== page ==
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Sam Leith


The Inner Man: The Life of J G Ballard
By John Baxter (Weidenfeld & Nicolson 377pp 20)
Ballard: sage of Shepperton

Not long after J G Ballard's death, I was exchanging emails with Mike Moorcock, one of Ballard's oldest and best friends. The avuncular old gent at whose feet Will Self and Iain Sinclair sat, Mike warned, was a carefully managed fiction.

Well, John Baxter's book firmly sees off that avuncular old gent - and how. The Ballard who emerges from it is a drunk, a woman-beater, a liar, a humbug, a borderline plagiarist, a self-publicist, a bully, a philistine, a racist and a misogynist. Much of the work is expressly or implicitly dismissed as second rate, too: the productions of an adman rather than an artist.

The contours of the established legend - as promoted by said adman - are well known: the childhood in Japanese-occupied Shanghai; the death of his wife, Mary, while his children were young; the New Worlds years, with Ballard 'Merlin to Michael Moorcock's Arthur'; the 9am glasses of scotch; the prosecutions for obscenity; the automobile-related pervery; the titanic success of Empire of the Sun; the cussed late period as 'the Sage of Shepperton', at once tweedily suburban and thrillingly unheimlich.

But we learn here of other, bizarre and interesting things. There are his brief careers as porter for a florist, door-to-door encyclopedia salesman, scriptwriter for Jackanory and editor of British Baker. There's his admiration for Mad Max 2: The Road Warrior (the record doesn't, alas, show what he made of Mad Max Beyond Thunderdome, but I suspect he'd have enjoyed Tina Turner).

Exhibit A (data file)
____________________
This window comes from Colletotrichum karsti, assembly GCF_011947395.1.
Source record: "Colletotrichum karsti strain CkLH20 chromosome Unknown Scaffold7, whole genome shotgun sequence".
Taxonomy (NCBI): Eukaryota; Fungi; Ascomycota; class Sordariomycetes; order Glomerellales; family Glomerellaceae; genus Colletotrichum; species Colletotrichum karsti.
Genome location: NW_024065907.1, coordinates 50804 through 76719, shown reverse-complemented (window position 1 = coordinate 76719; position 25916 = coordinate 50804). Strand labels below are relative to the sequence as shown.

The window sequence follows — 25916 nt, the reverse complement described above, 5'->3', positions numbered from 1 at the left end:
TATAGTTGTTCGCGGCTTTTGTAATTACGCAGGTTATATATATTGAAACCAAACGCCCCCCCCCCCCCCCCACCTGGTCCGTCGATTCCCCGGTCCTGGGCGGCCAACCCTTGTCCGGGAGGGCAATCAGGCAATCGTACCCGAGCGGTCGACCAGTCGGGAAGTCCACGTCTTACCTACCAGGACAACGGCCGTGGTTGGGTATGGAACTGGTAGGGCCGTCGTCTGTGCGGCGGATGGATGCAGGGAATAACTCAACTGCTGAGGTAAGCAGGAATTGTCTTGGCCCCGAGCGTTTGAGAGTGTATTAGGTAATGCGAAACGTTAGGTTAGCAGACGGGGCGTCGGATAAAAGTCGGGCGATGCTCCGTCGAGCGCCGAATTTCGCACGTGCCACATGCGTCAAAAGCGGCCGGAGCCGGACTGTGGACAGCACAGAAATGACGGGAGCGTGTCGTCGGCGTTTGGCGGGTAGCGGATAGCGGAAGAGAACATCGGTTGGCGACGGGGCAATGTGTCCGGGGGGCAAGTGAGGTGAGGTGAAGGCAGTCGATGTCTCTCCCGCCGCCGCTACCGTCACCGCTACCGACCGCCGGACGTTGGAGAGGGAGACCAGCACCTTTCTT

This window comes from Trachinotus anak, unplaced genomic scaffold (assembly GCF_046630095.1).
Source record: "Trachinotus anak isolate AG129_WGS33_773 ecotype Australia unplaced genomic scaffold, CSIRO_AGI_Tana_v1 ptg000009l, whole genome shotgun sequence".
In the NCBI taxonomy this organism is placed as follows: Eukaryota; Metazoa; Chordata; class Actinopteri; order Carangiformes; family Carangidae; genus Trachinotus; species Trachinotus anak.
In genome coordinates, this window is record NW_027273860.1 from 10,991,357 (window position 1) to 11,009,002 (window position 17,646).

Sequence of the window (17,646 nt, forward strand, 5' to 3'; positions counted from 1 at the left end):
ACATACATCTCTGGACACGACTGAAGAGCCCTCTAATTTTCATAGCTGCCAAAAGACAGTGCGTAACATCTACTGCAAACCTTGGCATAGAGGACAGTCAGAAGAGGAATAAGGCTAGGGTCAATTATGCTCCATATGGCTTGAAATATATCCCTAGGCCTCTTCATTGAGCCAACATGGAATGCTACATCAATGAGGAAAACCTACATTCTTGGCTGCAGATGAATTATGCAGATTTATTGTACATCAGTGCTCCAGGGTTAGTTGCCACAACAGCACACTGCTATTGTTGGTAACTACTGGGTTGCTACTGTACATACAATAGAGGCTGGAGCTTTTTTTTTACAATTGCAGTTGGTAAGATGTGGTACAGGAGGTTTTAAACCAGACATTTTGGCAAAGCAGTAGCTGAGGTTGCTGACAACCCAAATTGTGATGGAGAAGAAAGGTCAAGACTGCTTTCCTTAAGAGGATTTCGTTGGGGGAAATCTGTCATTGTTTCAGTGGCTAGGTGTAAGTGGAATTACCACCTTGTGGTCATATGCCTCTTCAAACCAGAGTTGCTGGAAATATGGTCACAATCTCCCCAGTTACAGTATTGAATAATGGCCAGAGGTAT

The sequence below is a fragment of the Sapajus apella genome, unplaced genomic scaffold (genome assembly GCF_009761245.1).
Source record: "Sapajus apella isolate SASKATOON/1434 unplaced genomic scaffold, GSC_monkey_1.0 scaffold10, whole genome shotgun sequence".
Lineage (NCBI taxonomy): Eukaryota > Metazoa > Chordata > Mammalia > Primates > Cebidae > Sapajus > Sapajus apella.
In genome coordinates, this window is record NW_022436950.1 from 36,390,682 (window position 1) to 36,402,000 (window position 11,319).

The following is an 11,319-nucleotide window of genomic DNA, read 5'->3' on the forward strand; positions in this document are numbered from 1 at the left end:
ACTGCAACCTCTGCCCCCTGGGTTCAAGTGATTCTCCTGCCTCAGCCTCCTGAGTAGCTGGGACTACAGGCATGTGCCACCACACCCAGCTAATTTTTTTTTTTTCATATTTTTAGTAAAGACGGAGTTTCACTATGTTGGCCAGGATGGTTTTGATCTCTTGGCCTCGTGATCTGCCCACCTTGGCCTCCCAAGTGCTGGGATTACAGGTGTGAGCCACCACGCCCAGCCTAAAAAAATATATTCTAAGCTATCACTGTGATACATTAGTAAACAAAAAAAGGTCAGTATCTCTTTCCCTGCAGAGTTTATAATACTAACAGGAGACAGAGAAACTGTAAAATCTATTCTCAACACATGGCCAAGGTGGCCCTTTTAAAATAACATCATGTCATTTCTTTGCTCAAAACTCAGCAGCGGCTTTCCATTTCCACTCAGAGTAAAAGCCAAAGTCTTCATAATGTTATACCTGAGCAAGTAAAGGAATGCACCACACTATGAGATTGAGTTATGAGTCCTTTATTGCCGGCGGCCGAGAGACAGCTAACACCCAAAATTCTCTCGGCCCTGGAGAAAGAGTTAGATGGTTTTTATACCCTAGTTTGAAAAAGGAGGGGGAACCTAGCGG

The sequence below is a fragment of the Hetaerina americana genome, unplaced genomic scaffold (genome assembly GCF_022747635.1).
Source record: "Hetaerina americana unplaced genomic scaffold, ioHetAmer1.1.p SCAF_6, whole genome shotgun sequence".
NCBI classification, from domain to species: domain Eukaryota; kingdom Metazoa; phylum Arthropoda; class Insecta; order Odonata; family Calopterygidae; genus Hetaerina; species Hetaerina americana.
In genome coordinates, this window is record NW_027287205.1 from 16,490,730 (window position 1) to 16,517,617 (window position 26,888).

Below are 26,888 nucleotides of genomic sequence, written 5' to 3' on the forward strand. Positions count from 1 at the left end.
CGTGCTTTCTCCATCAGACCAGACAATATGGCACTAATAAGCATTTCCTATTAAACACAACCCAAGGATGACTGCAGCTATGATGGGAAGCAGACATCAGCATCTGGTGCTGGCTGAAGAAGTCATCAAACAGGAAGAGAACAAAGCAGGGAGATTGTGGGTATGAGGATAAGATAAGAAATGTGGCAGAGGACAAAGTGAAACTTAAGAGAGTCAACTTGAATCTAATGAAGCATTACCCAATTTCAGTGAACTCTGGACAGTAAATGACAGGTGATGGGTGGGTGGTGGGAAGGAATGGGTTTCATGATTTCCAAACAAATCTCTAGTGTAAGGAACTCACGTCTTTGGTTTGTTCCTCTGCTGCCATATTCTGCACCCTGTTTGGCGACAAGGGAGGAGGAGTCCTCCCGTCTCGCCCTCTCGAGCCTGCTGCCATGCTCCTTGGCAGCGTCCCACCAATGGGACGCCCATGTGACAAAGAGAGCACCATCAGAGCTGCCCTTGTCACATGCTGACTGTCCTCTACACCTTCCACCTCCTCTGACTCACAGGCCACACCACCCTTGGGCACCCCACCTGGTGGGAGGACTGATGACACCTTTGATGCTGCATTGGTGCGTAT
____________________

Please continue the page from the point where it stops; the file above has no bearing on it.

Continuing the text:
What's particularly hilarious is how uninterested, according to Baxter, Ballard was in reading books. He claimed Moby-Dick was his favourite book, but never finished it, and Wyndham Lewis his favourite author, though his knowledge of Lewis's work came entirely from BBC Radio's 1955 adaptation of The Human Age trilogy. 'It would have mortified the young novelists of the nineties who rated him their spiritual father', Baxter writes with a gleam of amusement, 'to discover he never read their books.'

Even though any number of infatuated pop bands wrote songs based on Ballard's work, he shunned music, and his appearance on Desert Island Discs, in this account, was somewhere between a spasm of self-love and a prank. He told guests on one occasion that he'd bought a single of The Who's 'Anyway, Anyhow, Anywhere', but that 'I like it much better at 33rpm' - and forced them to listen to it at that speed. He said his favourite sound was machine guns.

Baxter has a bloodhound's tenacity, the prime requisite for one attempting to invigilate so determined and successful a self-mythologiser. Everything has been double-checked: from the question of whether the Andrews Sisters appeared in a particular film, to the fact Ballard didn't bother to look up - and got wrong - the birth and death dates of both his parents in his autobiography.

Great pillars of Ballard mythology - most of them erected by the man himself - come crashing down. Nelson Doubleday ordering the pulping of the US version of The Atrocity Exhibition? 'Even a glance through Who's Who would have shown it to be false': Nelson Sr had died twenty-one years previously, and Nelson Jr wasn't yet president of the company. The wife of 'a well-known TV psychiatrist' who on reading the manuscript of Crash declared its author 'beyond help'? An invention. The tyre blowout that caused Ballard's own car crash? Try JB's drunk-driving, for which he got a year's ban, and about which he kept very quiet.

Baxter is also a shrewd and unforgiving critic of Ballard's work. He's comfortable jumping sideways into the visual arts and music, and deft in teasing out influences and sources. Blake's Milton is identified as the model for The Unlimited Dream Company, and Hello America as a rip-off of - sorry, homage to - Bernard Wolfe's Limbo '90.